ROVworld Subsea Information

New Positioning Technique Reduces Costs and Improves Productivity in GoM
Date: Tuesday, August 10, 2004 @ 15:50:31 EDT
Topic: SURVEY NEWS


During a recent ten-day project in the Gulf of Mexico for a major exploration and production company, the use of inertial navigation technology reduced vessel time by three to five days over the course of the deployment and positioning of seismic data acquisition modules. Prior to this successful sea-trial, precise underwater positioning was achieved by dropping and calibrating an array of acoustic beacons on the seabed – a time-consuming process that requires deployment, calibration and later recovery of the beacons.

Hydroacousticly Aided Inertial Navigation“A significant increase in productivity and reduced safety risk was achieved using the Kongsberg Maritime Hydroacoustic Aided Inertial Navigation (HAIN) system, while maintaining the accurate placement and positioning of the modules,” said George Buhler, Positioning & Navigation Consultant for C&C Technologies, one of three service providers on the project, together with Fairfield Industries and Sonsub. “The equipment was mounted on a remote operated vehicle (ROV) and was ready to work as soon as it arrived onsite. Furthermore, the positioning accuracies we achieved were comparable to those of traditional technologies throughout a range of water depths.”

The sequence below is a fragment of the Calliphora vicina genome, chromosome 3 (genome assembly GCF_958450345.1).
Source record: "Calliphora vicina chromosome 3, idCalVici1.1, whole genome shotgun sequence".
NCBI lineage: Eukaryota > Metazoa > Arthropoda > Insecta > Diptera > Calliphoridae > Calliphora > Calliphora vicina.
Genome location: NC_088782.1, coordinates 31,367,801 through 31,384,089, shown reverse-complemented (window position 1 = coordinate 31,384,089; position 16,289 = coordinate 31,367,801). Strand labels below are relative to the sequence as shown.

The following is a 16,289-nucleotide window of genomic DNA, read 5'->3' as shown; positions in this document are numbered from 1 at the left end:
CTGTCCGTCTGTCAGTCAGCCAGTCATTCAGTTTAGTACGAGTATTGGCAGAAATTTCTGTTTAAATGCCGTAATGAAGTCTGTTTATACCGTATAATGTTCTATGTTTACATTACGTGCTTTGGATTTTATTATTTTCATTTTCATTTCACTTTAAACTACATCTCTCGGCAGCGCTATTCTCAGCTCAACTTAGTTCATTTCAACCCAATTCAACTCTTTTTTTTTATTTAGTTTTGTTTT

By using an inertial system as the primary method for ROV navigation and positioning, the team determined that inertial technology can be used to replace an array of acoustic beacons as the primary source of navigation and positioning for a variety of seabed operations that require precise navigation and positioning. With fewer points of failure and a lower safety risk due to a significant reduction in back deck operations; this successful sea-trial was a first step in introducing this new technology to deepwater oil and gas ROV operations.

The seismic data acquisition modules were Fairfield Industries’ Deep Z Pods, a self-contained, 4C recording sensor for Azimuth Long Offset, full-wave seismic data acquisition in deepwater. The project took place in water depths ranging from 4000 to 7000 feet using a Sonsub Innovator ROV deployed from the support vessel HOS Innovator.

9 August 2004


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C & C Technologies
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